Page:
Youth labour markets in the EU

Three essential questions: Interview with Pola Schneemelcher, Project Manager at Institute for Macrofinance, Berlin, Germany

We interviewed Pola Schneemelcher, Project Manager in the area of labor market and fiscal policy at the think tank Dezernat Zukunft – Institute for Macrofinance. She shared her insights on how youth labour markets in the European Union were impacted by the pandemic, what measures she has seen and whether governments can afford these measures or not. The Dezernat Zukunft is a non-partisan think tank aiming at rethinking and explaining monetary, financial, and economic policy in a comprehensible way.

News | 25 February 2022

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1. How have youth labour markets in the EU been hit by the pandemic?

Regarding labour market effects, the pandemic clearly took a higher toll on younger cohorts in Europe. This phenomenon holds true for all EU Member States – even those with a comparatively low youth unemployment rate like Germany.

Figure 1: Employment by age; Source: Eurostat

This in itself is not particularly surprising: young people in the labour market tend to be at higher risk when economies take a turn for the worse. This was clearly visible during the global financial crisis, when youth unemployment rates exceeded those of the 25-plus population by far – and struggled to recover when labour markets improved again. Until today, the youth unemployment rate in Spain stands at 30,6% or in Greece at 30,5%.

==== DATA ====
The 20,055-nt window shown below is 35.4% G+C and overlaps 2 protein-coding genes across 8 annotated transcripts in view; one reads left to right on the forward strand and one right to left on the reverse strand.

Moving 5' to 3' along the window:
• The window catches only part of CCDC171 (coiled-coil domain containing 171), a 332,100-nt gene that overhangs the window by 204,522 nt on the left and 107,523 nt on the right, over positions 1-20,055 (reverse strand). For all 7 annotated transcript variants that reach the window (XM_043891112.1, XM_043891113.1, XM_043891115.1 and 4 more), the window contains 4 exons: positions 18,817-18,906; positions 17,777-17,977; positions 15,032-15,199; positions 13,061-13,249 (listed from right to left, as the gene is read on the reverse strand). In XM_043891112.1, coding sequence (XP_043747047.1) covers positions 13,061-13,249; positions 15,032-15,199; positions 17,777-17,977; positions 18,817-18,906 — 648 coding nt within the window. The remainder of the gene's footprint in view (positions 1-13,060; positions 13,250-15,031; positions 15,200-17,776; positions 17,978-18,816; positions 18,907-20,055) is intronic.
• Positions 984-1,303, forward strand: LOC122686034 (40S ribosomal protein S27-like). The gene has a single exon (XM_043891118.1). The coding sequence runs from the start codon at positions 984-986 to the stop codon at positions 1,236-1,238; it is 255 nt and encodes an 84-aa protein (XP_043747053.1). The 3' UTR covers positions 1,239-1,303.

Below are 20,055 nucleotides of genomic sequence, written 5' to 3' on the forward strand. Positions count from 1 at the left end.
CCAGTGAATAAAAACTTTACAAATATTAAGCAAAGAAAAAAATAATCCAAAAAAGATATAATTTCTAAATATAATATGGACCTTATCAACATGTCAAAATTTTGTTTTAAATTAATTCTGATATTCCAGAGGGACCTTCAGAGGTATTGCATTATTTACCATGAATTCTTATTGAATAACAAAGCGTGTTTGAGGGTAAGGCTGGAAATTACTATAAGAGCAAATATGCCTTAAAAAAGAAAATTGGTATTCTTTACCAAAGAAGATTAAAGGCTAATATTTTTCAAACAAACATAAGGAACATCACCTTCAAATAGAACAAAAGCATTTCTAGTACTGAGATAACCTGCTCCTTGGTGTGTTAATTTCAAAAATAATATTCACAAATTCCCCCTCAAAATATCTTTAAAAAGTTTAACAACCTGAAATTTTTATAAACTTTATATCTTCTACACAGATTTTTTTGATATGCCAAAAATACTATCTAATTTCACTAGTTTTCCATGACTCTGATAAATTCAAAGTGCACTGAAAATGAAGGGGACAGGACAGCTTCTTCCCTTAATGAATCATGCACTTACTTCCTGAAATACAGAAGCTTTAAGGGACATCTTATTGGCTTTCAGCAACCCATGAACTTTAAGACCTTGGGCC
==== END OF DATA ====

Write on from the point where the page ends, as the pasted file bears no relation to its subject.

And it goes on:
The reason why people between 15 and 24 years are prone to experience disadvantages during economic downturns are systemic: they are particularly exposed to two forms of labour cost cutting that employers often use during recessions. First, hiring freezes. This hits young people hardest because, more than any other demographic, they are transitioning from education towards entering the job market. This is difficult when new hiring declines. Second, letting temporary contracts expire without renewal. This hits young people hardest because the share of temporary contracts is significantly higher among young people than among the general population.